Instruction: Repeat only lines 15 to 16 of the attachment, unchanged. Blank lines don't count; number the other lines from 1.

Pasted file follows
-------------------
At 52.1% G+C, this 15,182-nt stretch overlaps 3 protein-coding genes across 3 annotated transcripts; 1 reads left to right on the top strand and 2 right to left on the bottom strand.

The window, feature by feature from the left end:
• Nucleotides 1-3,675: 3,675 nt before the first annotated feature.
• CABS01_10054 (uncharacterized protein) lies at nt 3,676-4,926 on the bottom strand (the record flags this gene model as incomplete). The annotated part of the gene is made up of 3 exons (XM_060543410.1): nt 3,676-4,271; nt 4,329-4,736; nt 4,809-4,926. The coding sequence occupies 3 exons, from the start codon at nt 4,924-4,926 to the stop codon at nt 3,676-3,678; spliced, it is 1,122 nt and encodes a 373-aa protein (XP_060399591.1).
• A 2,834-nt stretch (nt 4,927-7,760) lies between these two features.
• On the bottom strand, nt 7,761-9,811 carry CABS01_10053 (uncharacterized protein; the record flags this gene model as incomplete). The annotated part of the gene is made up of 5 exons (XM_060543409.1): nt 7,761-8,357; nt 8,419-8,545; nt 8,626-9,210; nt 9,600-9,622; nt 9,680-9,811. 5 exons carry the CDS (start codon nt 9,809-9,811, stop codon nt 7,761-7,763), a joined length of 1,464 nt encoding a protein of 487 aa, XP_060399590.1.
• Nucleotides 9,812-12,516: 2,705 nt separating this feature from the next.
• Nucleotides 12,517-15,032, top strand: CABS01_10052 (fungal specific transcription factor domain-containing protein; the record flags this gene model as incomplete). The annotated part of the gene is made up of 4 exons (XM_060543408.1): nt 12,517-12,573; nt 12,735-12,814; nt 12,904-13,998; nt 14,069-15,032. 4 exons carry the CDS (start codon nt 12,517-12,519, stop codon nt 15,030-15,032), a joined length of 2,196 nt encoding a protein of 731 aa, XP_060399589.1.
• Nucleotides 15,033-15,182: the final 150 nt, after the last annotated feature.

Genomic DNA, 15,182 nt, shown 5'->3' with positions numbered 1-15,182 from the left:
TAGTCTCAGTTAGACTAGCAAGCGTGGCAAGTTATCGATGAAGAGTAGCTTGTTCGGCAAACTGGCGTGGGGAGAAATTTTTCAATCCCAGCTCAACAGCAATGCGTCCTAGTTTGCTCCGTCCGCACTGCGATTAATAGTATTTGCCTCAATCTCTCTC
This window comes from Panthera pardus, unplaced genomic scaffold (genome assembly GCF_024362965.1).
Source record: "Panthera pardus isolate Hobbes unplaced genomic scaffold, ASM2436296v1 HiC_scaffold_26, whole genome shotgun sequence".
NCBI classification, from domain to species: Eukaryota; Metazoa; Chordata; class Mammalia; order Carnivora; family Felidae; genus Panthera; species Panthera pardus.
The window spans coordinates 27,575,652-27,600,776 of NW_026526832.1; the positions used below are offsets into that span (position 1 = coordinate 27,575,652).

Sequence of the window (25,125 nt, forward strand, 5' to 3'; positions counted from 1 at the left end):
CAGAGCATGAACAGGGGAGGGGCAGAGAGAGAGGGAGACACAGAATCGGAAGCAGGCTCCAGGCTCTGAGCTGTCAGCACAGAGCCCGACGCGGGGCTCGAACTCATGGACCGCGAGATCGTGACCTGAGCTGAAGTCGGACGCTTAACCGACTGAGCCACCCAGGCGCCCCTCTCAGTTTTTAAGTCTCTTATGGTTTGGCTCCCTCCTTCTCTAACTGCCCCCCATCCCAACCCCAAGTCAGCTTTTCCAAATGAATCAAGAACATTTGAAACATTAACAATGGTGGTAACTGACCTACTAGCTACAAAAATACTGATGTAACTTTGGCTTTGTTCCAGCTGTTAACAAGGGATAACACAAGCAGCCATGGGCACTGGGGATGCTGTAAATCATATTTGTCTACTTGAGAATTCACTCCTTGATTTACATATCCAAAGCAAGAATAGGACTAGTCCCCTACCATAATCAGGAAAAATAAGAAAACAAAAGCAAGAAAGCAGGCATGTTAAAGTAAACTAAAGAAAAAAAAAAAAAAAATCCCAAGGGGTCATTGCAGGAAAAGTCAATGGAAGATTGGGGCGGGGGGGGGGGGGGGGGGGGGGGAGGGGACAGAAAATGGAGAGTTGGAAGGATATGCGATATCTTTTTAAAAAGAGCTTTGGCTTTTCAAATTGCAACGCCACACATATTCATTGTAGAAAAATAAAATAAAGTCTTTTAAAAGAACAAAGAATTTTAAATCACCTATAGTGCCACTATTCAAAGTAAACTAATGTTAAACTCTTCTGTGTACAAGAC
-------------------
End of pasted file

The window spans coordinates 27,575,652-27,600,776 of NW_026526832.1; the positions used below are offsets into that span (position 1 = coordinate 27,575,652).

Sequence of the window (25,125 nt, forward strand, 5' to 3'; positions counted from 1 at the left end):